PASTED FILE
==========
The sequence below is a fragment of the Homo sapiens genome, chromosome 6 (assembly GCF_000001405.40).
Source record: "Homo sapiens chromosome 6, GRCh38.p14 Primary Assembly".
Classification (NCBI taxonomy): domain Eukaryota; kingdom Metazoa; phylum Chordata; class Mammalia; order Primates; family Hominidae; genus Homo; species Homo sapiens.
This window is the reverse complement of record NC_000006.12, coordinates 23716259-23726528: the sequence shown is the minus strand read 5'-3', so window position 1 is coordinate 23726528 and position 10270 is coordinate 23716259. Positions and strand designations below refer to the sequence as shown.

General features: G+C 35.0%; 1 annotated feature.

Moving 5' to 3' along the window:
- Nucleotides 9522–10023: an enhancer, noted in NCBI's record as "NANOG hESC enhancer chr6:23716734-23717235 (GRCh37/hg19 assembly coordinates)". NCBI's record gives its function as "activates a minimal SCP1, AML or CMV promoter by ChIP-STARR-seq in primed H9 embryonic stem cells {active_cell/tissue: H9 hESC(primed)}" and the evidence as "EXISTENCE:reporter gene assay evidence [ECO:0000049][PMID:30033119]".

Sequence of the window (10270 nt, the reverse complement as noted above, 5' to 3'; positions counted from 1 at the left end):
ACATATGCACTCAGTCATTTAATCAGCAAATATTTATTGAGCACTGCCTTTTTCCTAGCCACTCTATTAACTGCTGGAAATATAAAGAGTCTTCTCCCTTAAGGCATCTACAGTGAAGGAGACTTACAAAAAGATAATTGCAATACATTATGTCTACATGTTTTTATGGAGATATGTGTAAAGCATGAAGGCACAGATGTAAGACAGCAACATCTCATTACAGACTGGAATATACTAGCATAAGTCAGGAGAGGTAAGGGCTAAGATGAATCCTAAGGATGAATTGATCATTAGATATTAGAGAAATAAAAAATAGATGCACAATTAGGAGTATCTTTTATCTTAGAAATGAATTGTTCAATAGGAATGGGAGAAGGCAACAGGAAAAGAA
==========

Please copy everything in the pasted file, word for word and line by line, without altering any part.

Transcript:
The sequence below is a fragment of the Homo sapiens genome, chromosome 6 (assembly GCF_000001405.40).
Source record: "Homo sapiens chromosome 6, GRCh38.p14 Primary Assembly".
Classification (NCBI taxonomy): domain Eukaryota; kingdom Metazoa; phylum Chordata; class Mammalia; order Primates; family Hominidae; genus Homo; species Homo sapiens.
This window is the reverse complement of record NC_000006.12, coordinates 23716259-23726528: the sequence shown is the minus strand read 5'-3', so window position 1 is coordinate 23726528 and position 10270 is coordinate 23716259. Positions and strand designations below refer to the sequence as shown.

General features: G+C 35.0%; 1 annotated feature.

Moving 5' to 3' along the window:
- Nucleotides 9522–10023: an enhancer, noted in NCBI's record as "NANOG hESC enhancer chr6:23716734-23717235 (GRCh37/hg19 assembly coordinates)". NCBI's record gives its function as "activates a minimal SCP1, AML or CMV promoter by ChIP-STARR-seq in primed H9 embryonic stem cells {active_cell/tissue: H9 hESC(primed)}" and the evidence as "EXISTENCE:reporter gene assay evidence [ECO:0000049][PMID:30033119]".

Sequence of the window (10270 nt, the reverse complement as noted above, 5' to 3'; positions counted from 1 at the left end):
ACATATGCACTCAGTCATTTAATCAGCAAATATTTATTGAGCACTGCCTTTTTCCTAGCCACTCTATTAACTGCTGGAAATATAAAGAGTCTTCTCCCTTAAGGCATCTACAGTGAAGGAGACTTACAAAAAGATAATTGCAATACATTATGTCTACATGTTTTTATGGAGATATGTGTAAAGCATGAAGGCACAGATGTAAGACAGCAACATCTCATTACAGACTGGAATATACTAGCATAAGTCAGGAGAGGTAAGGGCTAAGATGAATCCTAAGGATGAATTGATCATTAGATATTAGAGAAATAAAAAATAGATGCACAATTAGGAGTATCTTTTATCTTAGAAATGAATTGTTCAATAGGAATGGGAGAAGGCAACAGGAAAAGAA